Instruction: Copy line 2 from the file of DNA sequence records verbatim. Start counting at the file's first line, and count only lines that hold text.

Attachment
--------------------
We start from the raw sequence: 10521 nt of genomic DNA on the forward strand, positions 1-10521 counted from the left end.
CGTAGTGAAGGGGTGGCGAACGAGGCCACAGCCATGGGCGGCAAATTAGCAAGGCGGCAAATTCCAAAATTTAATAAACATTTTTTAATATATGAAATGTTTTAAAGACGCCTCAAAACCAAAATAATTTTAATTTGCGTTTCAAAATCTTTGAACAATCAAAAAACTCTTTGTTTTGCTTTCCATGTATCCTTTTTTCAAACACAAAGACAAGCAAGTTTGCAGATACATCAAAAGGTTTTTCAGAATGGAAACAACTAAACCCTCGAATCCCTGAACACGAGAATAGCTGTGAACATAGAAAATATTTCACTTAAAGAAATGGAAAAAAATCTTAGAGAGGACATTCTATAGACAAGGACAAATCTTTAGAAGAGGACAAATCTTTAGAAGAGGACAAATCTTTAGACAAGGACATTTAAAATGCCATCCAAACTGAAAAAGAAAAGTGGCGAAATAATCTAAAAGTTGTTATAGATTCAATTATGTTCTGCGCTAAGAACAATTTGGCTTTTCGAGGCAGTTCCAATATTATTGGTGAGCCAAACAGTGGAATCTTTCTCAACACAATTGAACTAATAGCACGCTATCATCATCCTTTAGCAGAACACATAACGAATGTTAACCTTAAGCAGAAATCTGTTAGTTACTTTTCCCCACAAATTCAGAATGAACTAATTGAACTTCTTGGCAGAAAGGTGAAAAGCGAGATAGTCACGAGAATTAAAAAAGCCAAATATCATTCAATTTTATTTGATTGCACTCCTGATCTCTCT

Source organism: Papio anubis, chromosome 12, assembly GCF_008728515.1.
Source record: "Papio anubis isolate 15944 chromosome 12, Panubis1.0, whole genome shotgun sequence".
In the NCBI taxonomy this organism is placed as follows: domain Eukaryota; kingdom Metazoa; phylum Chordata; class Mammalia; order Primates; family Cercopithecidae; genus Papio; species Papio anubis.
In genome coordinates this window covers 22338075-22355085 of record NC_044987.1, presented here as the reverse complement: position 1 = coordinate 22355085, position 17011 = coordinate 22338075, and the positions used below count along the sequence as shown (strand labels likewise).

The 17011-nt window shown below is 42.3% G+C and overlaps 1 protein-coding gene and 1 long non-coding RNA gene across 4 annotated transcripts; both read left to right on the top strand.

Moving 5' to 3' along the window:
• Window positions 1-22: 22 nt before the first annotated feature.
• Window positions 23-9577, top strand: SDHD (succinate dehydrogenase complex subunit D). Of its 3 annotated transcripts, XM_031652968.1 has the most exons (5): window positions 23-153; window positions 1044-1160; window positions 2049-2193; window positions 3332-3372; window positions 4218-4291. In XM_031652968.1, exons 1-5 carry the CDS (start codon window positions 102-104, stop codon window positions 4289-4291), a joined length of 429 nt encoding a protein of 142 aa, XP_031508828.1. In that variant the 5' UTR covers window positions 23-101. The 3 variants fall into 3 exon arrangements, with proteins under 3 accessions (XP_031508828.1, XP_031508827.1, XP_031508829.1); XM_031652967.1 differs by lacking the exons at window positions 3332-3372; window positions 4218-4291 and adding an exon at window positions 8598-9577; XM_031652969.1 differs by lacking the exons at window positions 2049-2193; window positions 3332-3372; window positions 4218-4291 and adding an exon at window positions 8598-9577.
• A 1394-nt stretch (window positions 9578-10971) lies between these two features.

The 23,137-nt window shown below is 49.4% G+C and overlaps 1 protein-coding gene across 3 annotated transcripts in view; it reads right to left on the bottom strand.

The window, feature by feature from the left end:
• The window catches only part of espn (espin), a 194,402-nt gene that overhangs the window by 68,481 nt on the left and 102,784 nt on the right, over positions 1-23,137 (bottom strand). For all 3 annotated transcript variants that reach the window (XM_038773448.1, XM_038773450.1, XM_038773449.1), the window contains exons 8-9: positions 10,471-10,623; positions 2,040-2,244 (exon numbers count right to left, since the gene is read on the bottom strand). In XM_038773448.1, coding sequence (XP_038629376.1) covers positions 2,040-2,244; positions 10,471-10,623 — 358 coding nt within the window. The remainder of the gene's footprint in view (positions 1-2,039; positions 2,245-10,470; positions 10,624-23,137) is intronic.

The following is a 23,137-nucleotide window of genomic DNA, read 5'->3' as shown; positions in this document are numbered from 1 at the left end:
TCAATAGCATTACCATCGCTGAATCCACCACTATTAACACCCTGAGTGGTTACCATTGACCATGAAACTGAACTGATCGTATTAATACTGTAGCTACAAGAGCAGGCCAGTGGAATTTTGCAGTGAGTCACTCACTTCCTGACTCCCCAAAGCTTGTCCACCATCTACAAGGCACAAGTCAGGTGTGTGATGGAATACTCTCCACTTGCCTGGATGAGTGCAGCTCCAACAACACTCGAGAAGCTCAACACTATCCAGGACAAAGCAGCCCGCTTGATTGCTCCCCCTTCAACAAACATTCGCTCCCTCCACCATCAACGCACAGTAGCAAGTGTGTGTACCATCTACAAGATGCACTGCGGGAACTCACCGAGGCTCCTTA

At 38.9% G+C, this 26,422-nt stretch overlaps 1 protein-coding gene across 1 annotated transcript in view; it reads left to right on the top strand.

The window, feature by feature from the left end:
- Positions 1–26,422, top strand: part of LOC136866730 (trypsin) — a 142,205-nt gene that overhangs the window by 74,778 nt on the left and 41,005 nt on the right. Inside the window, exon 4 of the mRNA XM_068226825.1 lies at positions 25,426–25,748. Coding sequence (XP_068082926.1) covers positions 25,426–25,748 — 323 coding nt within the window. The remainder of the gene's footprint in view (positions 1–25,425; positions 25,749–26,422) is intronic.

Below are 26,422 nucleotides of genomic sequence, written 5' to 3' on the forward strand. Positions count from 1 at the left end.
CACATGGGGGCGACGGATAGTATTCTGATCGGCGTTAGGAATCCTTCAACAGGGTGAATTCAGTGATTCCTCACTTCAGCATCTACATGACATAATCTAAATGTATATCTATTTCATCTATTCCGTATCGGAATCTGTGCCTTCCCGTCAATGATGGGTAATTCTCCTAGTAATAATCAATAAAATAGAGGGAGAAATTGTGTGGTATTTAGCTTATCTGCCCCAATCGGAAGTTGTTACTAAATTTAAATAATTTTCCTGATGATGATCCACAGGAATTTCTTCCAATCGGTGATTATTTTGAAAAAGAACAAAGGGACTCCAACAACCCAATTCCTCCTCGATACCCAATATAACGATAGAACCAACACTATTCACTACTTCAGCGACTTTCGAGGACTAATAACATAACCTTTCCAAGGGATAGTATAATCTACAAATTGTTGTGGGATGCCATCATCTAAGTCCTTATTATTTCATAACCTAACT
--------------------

CGTAGTGAAGGGGTGGCGAACGAGGCCACAGCCATGGGCGGCAAATTAGCAAGGCGGCAAATTCCAAAATTTAATAAACATTTTTTAATATATGAAATGTTTTAAAGACGCCTCAAAACCAAAATAATTTTAATTTGCGTTTCAAAATCTTTGAACAATCAAAAAACTCTTTGTTTTGCTTTCCATGTATCCTTTTTTCAAACACAAAGACAAGCAAGTTTGCAGATACATCAAAAGGTTTTTCAGAATGGAAACAACTAAACCCTCGAATCCCTGAACACGAGAATAGCTGTGAACATAGAAAATATTTCACTTAAAGAAATGGAAAAAAATCTTAGAGAGGACATTCTATAGACAAGGACAAATCTTTAGAAGAGGACAAATCTTTAGAAGAGGACAAATCTTTAGACAAGGACATTTAAAATGCCATCCAAACTGAAAAAGAAAAGTGGCGAAATAATCTAAAAGTTGTTATAGATTCAATTATGTTCTGCGCTAAGAACAATTTGGCTTTTCGAGGCAGTTCCAATATTATTGGTGAGCCAAACAGTGGAATCTTTCTCAACACAATTGAACTAATAGCACGCTATCATCATCCTTTAGCAGAACACATAACGAATGTTAACCTTAAGCAGAAATCTGTTAGTTACTTTTCCCCACAAATTCAGAATGAACTAATTGAACTTCTTGGCAGAAAGGTGAAAAGCGAGATAGTCACGAGAATTAAAAAAGCCAAATATCATTCAATTTTATTTGATTGCACTCCTGATCTCTCT